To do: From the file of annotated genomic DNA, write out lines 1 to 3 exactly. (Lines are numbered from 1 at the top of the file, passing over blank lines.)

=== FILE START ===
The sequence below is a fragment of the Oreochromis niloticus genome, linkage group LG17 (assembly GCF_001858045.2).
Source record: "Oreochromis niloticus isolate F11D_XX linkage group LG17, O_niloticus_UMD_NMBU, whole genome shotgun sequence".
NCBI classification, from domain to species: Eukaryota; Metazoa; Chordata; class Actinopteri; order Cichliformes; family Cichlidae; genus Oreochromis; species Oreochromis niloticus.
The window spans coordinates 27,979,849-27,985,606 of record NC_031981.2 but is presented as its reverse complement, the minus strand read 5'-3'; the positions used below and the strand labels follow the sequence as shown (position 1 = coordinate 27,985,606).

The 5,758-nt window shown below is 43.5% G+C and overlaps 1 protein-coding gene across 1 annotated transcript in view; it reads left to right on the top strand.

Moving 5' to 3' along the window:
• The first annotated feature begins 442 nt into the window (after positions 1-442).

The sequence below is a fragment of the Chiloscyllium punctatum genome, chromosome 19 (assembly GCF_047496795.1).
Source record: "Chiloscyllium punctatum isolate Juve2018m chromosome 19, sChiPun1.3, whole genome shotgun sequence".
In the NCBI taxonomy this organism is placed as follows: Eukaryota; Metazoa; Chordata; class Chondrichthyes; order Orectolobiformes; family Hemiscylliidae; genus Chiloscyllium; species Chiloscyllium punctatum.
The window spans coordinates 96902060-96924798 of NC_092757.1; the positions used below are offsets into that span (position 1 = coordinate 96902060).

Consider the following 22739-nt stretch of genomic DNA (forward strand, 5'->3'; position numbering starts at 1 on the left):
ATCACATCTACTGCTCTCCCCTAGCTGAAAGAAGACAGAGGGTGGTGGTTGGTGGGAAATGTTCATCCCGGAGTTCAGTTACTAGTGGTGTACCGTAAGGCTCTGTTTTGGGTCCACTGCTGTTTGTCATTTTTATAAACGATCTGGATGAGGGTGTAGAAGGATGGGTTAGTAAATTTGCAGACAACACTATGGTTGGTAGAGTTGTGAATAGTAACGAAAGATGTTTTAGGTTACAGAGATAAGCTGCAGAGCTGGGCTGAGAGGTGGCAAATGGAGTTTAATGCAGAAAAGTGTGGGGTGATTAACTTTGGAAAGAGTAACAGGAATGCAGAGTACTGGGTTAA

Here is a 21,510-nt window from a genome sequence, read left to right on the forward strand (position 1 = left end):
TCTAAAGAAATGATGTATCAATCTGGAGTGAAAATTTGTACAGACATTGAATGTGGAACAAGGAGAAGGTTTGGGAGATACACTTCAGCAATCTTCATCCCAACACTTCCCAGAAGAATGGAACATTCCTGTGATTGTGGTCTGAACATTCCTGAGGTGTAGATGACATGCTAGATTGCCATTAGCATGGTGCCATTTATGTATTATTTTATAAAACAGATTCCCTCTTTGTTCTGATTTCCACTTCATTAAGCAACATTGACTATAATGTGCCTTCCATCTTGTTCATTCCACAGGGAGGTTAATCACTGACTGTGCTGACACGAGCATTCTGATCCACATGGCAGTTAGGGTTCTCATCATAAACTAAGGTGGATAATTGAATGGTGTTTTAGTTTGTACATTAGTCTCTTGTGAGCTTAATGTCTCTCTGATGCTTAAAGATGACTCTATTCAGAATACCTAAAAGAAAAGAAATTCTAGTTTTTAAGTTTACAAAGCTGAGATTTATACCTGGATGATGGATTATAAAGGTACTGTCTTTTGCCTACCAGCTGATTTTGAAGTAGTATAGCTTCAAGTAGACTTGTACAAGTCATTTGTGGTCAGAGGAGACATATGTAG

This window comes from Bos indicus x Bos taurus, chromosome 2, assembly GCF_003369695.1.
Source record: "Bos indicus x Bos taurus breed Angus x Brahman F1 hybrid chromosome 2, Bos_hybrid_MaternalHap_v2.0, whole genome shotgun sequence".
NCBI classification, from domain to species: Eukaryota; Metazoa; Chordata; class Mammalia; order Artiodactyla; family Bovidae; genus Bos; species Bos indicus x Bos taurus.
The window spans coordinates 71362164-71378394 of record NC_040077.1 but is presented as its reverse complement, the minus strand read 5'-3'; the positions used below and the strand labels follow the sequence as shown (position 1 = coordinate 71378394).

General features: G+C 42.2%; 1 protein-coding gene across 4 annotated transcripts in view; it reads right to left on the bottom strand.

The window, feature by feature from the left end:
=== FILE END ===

The sequence below is a fragment of the Oreochromis niloticus genome, linkage group LG17 (assembly GCF_001858045.2).
Source record: "Oreochromis niloticus isolate F11D_XX linkage group LG17, O_niloticus_UMD_NMBU, whole genome shotgun sequence".
NCBI classification, from domain to species: Eukaryota; Metazoa; Chordata; class Actinopteri; order Cichliformes; family Cichlidae; genus Oreochromis; species Oreochromis niloticus.